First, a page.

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Court sinks port action

Fishermen lost a bid against the GPC for lost funds due to the
Fishermen lost a bid against the GPC for lost funds due to the David Sparkes

A COMPENSATION case brought against the Gladstone Ports Corporation by fishermen affected by a massive dredging project has been struck out in the Queensland Planning and Environment court.

The case was the second led by fisherman Trevor Falzon against the port, claiming costs associated with lost fishing grounds and access due to the huge Western Basin dredging project.

It was filed by numerous other fishers and crabbers who worked in the Gladstone harbour, but none appeared in court, documents show.

Mr Falzon had applied to the court for compensation under the State Government's approval of the dredging project, but failed to specifically quantify his personal "losses" from the project.

The government's approval of the project had demanded compensation be paid to fishermen affected by lost fishing grounds, but only those "significantly adversely affected".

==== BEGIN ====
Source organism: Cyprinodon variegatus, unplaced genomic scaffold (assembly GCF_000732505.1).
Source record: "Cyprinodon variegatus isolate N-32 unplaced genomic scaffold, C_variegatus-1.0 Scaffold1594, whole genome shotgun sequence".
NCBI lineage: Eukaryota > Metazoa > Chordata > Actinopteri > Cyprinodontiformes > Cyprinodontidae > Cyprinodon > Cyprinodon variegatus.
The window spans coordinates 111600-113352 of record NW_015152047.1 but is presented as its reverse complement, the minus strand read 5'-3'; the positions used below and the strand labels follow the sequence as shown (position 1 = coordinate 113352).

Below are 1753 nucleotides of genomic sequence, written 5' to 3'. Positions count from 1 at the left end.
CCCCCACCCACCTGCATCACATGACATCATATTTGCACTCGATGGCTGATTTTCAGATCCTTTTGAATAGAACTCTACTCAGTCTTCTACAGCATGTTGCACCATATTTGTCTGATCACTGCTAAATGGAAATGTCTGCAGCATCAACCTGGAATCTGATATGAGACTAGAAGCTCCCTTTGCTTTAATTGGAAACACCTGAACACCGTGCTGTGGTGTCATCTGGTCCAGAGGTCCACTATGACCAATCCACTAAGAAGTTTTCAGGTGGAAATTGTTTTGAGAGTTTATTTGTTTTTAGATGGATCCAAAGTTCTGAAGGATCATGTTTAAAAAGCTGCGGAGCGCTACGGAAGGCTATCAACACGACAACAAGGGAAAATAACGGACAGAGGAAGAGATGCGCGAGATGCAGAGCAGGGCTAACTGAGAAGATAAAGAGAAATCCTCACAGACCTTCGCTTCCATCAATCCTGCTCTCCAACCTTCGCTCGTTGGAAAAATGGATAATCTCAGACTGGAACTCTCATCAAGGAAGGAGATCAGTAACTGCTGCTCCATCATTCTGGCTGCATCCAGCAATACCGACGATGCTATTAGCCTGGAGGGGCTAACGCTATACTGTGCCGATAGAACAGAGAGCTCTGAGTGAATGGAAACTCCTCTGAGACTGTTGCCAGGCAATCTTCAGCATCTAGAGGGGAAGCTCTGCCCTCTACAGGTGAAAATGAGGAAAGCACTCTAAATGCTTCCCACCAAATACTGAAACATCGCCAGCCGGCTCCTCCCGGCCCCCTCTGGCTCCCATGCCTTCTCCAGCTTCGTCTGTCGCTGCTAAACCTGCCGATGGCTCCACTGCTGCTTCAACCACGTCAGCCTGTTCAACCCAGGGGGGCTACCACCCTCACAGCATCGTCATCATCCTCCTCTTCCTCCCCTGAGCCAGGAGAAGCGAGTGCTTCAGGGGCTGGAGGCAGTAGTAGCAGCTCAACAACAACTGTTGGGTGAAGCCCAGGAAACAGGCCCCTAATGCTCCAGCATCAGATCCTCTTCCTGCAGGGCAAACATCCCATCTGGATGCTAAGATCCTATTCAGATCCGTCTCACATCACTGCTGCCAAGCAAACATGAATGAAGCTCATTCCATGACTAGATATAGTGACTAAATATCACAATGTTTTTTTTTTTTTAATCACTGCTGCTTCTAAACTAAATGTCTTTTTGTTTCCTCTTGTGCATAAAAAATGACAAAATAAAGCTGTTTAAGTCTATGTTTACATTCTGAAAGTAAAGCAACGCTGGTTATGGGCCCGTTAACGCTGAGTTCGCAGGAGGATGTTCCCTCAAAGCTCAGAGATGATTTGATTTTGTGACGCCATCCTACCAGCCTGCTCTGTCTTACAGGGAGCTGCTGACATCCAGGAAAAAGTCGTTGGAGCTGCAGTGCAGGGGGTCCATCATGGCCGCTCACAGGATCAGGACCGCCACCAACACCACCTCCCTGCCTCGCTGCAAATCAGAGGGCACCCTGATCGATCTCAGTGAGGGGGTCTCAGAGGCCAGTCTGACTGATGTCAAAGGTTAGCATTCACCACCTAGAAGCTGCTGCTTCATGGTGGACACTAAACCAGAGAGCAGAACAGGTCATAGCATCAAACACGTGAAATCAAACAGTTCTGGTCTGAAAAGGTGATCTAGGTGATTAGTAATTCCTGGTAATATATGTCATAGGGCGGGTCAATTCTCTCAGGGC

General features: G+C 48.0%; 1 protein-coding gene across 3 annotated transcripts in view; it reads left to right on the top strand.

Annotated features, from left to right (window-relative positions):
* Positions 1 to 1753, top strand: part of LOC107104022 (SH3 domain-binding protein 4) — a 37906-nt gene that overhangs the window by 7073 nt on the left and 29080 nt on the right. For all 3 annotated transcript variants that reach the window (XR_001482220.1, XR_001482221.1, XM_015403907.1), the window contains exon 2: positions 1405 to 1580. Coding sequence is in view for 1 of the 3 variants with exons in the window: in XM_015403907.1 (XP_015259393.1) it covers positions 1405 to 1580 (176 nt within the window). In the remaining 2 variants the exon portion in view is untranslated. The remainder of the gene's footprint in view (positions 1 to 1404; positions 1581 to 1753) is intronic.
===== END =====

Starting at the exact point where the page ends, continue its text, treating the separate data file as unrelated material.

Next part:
The ports corporation argued Mr Falzon's claim should be struck out because it had not specifically substantiated his personal losses, or whether they were significant.

Judge David Andrew SC late last week struck out Mr Falzon's application for further compensation, with documents showing Mr Falzon's legal team did not define his "losses", but defined his "costs".

Documents filed with the court showed Mr Falzon had suffered more than $400,000 in "costs", including buying longer nets and equipment to trawl deeper waters.

But the court ruled Mr Falzon had suffered "costs" and not "losses", and hence, any such costs could be reimbursed by better catches, confirming the argument put by the port's legal team.

Mr Falzon's lawyers further failed to establish "on material facts" claims he or those attached to the court action were "significantly adversely affected" by the dredging project.

It was the second time a case brought by the fishing industry over compensation for lost fishing grounds has failed, after a previous case failed on a technicality.

A port spokeswoman would not provide details on the status of the rest of the compensation program, but said the court had made a decision and the "legal process has been followed".

Mr Falzon did not return calls, or say whether he would appeal the decision, on Tuesday.

The court is yet to schedule a hearing date for the awarding of costs associated with the case.

Topics:  court, gladstone ports corporation




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